Rules The Mexican Mafia Have To Follow

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According to the FBI, the Mexican Mafia was formed around Mexican-American convicts and ex-convicts who operated in the neighborhoods of East Los Angeles. Evolving from an average prison gang into a highly organized crime institution at the Deuel Vocational Institution in northern California in the 1950s, the power of the group also known as La Eme and La eMe grew rapidly over the years. Its influence spread out to prisons all over the U.S., profiting from narcotics, and soon controlling all the major lines of drug trafficking into Californian and other prisons.

The group operates through a sophisticated system of hierarchy and code of rules. The main appeal of the group is in protection over its members, as revealed by a former member, Rene Enriquez, who told NPR: "Because the Mexican mafia has such influence within the prisons and the jails, that street gang member knows, 'If I don't do what I'm told to do on the streets, that when I hit the jail, or when I hit the prisons, there are those who are so loyal to the Mexican mafia that they're going to assault me."

Formed by members with a strict Latino heritage, the group's initial intention was in part to pay respect to their Aztec and Mayan heritage, seeing themselves as warriors fighting the battle started 600 years ago by white European colonists. Besides Aztec and Mayan symbolism, the gang is also known by a black hand symbol and the number 13 (via JRIC). Here are the rules that members of the Mexican Mafia have to follow.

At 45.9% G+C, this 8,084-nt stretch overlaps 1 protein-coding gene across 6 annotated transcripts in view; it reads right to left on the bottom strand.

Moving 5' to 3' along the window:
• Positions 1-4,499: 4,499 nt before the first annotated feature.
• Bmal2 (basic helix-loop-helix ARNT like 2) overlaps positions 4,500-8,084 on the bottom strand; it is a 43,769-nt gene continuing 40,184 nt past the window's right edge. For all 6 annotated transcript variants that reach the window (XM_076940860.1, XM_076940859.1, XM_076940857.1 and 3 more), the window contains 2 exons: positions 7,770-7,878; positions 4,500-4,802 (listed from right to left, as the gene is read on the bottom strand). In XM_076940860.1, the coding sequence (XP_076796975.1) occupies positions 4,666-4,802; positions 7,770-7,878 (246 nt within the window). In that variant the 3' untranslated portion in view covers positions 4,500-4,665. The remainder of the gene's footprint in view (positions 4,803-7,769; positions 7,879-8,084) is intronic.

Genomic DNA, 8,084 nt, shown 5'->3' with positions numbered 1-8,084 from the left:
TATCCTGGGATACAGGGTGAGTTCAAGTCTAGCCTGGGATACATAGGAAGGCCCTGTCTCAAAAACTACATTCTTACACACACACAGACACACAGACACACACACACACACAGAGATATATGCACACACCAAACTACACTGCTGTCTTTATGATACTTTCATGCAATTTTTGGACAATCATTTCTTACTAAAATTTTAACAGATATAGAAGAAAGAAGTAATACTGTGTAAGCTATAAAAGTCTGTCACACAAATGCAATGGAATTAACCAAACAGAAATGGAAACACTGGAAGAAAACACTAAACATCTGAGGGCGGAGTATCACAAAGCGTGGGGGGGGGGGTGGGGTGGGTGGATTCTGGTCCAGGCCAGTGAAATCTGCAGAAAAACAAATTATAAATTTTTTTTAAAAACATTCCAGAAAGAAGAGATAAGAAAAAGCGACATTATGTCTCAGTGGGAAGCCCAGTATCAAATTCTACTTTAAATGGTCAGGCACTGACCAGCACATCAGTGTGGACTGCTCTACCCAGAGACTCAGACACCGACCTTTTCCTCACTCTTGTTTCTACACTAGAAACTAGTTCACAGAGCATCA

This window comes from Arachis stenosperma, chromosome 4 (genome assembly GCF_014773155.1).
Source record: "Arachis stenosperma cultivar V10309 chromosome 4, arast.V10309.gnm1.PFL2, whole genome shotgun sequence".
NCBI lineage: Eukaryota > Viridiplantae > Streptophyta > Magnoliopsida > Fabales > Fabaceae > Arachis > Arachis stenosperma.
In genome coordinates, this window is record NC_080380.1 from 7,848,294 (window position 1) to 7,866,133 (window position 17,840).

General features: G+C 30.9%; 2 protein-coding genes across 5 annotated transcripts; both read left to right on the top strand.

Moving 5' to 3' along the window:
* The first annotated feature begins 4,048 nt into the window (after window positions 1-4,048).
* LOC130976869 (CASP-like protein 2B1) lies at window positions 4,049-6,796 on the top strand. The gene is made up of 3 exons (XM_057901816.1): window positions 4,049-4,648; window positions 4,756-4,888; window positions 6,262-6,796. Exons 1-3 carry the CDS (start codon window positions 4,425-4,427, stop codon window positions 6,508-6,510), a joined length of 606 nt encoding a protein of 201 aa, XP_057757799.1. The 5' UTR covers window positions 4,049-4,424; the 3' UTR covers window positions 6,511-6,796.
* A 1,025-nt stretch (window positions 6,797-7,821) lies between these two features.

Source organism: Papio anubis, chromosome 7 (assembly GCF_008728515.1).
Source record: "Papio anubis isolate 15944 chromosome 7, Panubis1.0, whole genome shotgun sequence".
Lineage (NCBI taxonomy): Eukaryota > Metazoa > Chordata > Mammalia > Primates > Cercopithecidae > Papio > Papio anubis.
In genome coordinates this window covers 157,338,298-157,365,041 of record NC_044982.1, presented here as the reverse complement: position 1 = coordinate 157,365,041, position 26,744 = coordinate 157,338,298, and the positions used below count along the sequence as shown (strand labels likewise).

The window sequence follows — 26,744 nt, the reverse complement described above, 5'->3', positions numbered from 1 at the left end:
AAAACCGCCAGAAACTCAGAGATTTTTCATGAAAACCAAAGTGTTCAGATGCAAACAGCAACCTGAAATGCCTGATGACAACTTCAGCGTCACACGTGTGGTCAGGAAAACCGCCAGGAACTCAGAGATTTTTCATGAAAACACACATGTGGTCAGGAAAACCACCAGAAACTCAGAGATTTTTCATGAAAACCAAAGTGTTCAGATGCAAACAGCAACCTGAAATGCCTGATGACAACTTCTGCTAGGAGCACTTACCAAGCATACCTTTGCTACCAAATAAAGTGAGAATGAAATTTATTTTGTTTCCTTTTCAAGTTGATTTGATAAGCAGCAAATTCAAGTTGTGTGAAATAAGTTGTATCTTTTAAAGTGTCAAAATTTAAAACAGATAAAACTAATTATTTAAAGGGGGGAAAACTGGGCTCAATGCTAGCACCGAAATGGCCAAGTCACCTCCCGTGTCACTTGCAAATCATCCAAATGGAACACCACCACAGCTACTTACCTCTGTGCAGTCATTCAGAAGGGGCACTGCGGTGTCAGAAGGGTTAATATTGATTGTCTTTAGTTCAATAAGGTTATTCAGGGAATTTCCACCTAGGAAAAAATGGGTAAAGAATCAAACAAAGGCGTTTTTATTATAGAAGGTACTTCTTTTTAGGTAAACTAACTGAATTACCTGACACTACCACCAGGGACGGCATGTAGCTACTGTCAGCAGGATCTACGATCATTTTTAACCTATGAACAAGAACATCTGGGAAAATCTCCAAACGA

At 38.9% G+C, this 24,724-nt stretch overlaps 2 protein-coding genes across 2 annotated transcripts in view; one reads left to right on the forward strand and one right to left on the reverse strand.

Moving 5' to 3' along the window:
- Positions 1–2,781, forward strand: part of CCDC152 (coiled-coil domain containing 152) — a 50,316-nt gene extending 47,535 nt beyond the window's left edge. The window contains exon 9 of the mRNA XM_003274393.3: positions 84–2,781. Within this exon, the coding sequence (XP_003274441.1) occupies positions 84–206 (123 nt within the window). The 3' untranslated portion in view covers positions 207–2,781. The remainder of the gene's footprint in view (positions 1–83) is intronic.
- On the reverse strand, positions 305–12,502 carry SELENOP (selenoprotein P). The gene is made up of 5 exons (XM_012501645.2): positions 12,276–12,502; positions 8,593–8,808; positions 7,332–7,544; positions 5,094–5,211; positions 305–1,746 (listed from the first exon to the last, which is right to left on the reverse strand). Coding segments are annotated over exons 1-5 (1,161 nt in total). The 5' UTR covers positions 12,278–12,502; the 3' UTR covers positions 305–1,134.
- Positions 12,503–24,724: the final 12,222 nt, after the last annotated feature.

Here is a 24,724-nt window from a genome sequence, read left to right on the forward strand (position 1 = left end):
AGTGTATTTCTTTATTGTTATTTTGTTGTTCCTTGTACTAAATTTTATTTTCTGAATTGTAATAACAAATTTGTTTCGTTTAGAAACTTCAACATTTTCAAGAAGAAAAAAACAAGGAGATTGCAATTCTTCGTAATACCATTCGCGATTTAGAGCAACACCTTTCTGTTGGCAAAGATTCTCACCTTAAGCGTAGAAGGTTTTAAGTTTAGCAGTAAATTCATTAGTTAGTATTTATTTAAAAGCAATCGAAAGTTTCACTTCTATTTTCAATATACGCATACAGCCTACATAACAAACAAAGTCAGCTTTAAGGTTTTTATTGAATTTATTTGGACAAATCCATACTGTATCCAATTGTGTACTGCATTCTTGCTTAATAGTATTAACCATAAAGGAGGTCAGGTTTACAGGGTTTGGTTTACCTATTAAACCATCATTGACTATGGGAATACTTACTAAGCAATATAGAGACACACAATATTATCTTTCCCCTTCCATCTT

The Mexican Mafia has a strict hierarchy

According to professor of criminal justice Robert S. Fong (via Inside Prison), the Mexican Mafia operates within a strict hierarchical system. It's organized into a complete paramilitary structure of generals, captains, lieutenants, sergeants, soldiers or "carnales." There is also a president and a vice president on the top of the pecking order, as well as other associates, who are not full members. There is one general per one prison system. This general names a committee of lieutenants and captains, who command prison units under their jurisdiction. The position within this hierarchy is not lost by moving to another prison unit. All member positions (excluding sergeants) are voted, with one vote per one member, and decisions must be made unanimously.

As reported by gang expert Tony Rafael to the Southern Poverty Law Center, the group doesn't give people much option of whether they want to join it or not. It operates through "vertical integration," meaning that it seizes any potential member as soon as they land in prison. New recruits are given the "X Files," the rule book of the group, and they must obey requests and orders or risk finding themselves on the hit list. Duties might mean staying up all night to guard the cell or transferring the messages between members, and there is no nice way out of it. 

There are thought to be around 150 to 300 members of the Mexican Mafia inside the prison system who operate as generals and colonels. Although the structure is very rigid, it is believed there is currently no one main leader of the whole group.

Membership is for life

As per Robert S. Fong in "The Organizational Structure of Prison Gangs" (via Inside Prison), the group only recruits people who have a previous connection with one or more of its members. Next, the person goes through a background check (to search for any possible connections with law enforcement or informants), and after that the group unanimously votes on his acceptance. When you are in, the membership lasts for life.